In the United Kingdom, small businesses face a number of taxes that they must pay. It is also important that you understand which legal structure is best suited for your small business before registering your new business. Small businesses in the UK are subject to a number of taxes, depending on the performance of your business and the activities it carries out. With so many complicated tax rules currently in place in the UK, it can be difficult to know exactly which ones apply to you or your new business. This article outlines the main taxes and tax rates that small business owners should know.
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Choosing the Best Legal Structure for Your New Business
There are many forms of business entities such as sole proprietorships, limited liability companies, partnerships, and corporations. The structure you choose can greatly affect the way you run your business, impacting everything from liability and taxes to control over the company. This is why it is important to know which structure gives your business the most advantages to help you achieve your organizational goals. You should consider the following factors when it comes to the UK tax system:
- Consider your business’s financial needs, risk and ability to grow
- Consider the level of personal and financial risk you are willing to take
- Consider the perceptions and opinions of customers, investors or funders
What Taxes do Sole Traders Pay?
If you plan to run a sole proprietorship, you need to have a firm understanding of sole trader tax requirements. As a sole trader, your income tax is based on the profits of your business. You will start paying income tax once your profit goes above your personal tax allowance, which is £12,500 in 2019/2020. Sole traders pay two kinds of NI (National Insurance Contributions). Sole traders pay NICs from their income in the form of Class 2 and Class 4 NICs. Class 2 NICs are £3 per week in 2019/2020 per week and payable by anyone earning more than £6,365 per year. Class 4 NICs are paid on profits you make as a sole trader and are calculated at 9% of all earnings of £8,631 and 2% on earnings above £50,000.
Which Taxes do Limited Companies Have to Pay?
A limited company can be considered as a tax-efficient business structure as they currently pay corporation tax on their profits of a flat rate of 19%, which will further reduce to 17% in 2020. A limited company has to pay NICs at 13.8%, for every salary amount an employee earns above the weekly NICs which is wages more than £166 per week. Directors of a limited company are taxed on earnings via PAYE and are also required to complete tax returns.
If you make profits after paying corporation tax as a limited company, this can be distributed to the shareholders of the company in the form of dividend payments (You do not have to pay any tax on the first £2,000 of dividend payments). The basic rate payable is 7.5%, the higher rate is 32.5%, while the additional rate is 38.1%. The corporation tax bill is payable within nine months and one day after the company’s accounting year ends.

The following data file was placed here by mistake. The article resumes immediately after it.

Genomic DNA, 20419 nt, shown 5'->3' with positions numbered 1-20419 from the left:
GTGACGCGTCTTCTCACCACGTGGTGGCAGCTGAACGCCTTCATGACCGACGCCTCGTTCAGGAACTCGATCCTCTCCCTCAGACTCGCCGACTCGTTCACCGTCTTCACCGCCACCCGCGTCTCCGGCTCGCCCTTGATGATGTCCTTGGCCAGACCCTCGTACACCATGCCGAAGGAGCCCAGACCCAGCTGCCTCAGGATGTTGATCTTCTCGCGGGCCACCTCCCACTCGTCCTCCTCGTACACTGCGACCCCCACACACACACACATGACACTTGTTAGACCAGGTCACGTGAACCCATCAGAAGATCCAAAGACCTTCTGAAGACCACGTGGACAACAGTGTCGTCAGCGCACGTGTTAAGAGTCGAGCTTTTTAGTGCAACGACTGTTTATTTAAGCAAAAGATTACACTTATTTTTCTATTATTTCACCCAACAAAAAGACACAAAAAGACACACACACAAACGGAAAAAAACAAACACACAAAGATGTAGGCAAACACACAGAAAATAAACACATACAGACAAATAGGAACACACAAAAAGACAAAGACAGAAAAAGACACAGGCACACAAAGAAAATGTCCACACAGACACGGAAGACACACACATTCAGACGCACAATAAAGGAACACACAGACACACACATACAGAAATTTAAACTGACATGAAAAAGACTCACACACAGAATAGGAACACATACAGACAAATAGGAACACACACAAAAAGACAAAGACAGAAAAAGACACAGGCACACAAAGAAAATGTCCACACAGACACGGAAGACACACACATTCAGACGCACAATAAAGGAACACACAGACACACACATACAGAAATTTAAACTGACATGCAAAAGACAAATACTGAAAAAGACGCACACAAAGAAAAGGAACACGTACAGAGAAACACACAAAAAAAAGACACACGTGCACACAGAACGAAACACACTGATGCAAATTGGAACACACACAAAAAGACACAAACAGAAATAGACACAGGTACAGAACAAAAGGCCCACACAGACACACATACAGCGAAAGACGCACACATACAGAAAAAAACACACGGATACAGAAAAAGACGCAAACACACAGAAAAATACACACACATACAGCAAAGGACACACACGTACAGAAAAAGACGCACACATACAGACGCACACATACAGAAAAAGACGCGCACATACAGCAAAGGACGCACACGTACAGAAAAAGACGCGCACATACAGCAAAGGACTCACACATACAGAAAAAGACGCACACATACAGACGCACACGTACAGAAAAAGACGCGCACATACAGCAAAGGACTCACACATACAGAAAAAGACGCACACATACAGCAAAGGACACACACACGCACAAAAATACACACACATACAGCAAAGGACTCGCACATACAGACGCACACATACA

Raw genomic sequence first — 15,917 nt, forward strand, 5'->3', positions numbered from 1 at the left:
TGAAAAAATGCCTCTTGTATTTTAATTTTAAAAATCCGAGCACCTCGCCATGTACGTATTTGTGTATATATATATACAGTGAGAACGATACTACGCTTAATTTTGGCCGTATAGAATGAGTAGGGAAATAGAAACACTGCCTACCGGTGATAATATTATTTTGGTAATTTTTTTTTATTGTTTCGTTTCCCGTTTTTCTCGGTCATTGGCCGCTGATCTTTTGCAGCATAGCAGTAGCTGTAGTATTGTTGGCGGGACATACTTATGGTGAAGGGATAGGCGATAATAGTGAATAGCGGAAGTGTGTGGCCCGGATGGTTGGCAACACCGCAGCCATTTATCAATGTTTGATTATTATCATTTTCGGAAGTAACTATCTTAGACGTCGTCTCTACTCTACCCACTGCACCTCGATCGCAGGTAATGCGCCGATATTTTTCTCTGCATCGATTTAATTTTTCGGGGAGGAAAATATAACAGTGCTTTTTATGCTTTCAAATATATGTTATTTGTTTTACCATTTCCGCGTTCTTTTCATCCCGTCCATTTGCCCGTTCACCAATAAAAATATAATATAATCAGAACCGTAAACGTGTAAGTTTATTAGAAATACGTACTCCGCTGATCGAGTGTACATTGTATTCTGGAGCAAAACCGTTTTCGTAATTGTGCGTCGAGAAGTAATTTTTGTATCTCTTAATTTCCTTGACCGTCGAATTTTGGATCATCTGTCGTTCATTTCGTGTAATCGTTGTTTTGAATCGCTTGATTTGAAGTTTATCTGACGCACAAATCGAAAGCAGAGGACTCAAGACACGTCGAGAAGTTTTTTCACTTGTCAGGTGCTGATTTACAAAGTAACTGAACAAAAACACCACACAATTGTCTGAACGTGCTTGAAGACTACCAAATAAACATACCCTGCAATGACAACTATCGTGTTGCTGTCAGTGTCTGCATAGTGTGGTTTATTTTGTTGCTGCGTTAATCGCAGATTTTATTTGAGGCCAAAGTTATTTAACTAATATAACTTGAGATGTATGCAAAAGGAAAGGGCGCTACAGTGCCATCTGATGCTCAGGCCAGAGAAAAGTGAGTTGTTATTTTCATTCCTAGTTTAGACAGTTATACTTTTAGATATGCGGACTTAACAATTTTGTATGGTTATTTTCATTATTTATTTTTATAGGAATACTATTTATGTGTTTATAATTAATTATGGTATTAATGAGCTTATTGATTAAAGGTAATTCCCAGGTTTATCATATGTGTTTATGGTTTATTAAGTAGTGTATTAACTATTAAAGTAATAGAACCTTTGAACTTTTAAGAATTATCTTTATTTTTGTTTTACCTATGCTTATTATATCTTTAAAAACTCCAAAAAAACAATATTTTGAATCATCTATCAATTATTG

Read More: Multiple Ways To Save On UK Tax
How Partnerships are Taxed
Ordinary partnerships are taxed on their share of the profits of the firm for the tax year, and they are usually self-employed. Tax is payable on the profits, which is divided up between the partners according to the profit-sharing agreement. The standard Personal Allowance is £12,500, which is the amount of income you do not have to pay tax on.
Partnerships have a personal allowance of £10,000 on which they pay no income tax. Then they pay the 20% basic rate of income tax on the next £31,865 of profits, the higher rate of 40% on taxable income between £31,865 and £150,000, and the additional rate of 45% on taxable income more than £150,000.
Partners also pay class 2 NICs which are paid at a rate of £2.75 per week and Class 4 NICs are based on the partner’s earnings. Non-corporate limited liability partnership members must also pay Class 2 and Class 4 NICs at the same time as they pay income tax.
Which Taxes will Affect your UK Company?
Small businesses in the UK are subject to a wide array of taxes such as Corporation Tax, VAT, National Insurance Contributions (NIC’s) and Pay As You Earn (PAYE). Local councils send business rates bills in February or March each year for the tax year to come. In order to estimate your UK business rates, you multiply the “rateable value” by the appropriate “multiplier” which is set by the government. The Valuation Office Agency (VOA) provides valuations and property advice to support taxation and benefits to the government and local authorities in the UK. Your bill can be reduced if you qualify for business rates relief, but you might need to apply for this as this isn’t always applied automatically.
When Should you Register for VAT?
No matter what kind of business you have, if your business makes VATable sales of more than £85,000 a year, you will have to register your business for VAT. This is a tax that applies to most products and services sold in the UK. VAT is charged to customers as a separate amount on an invoice, and is then paid to HMRC on a quarterly basis. The standard rate of VAT in the UK is currently 20% and this is the rate charged on most purchases. Once you have registered for VAT, you can claim back any VAT the business pays on products on services. With effect from 1 April 2019, if your taxable turnover is more than the VAT registration threshold, you will need to submit your VAT return digitally using accounting software.
Read More: How Do You Claim UK Tax Back?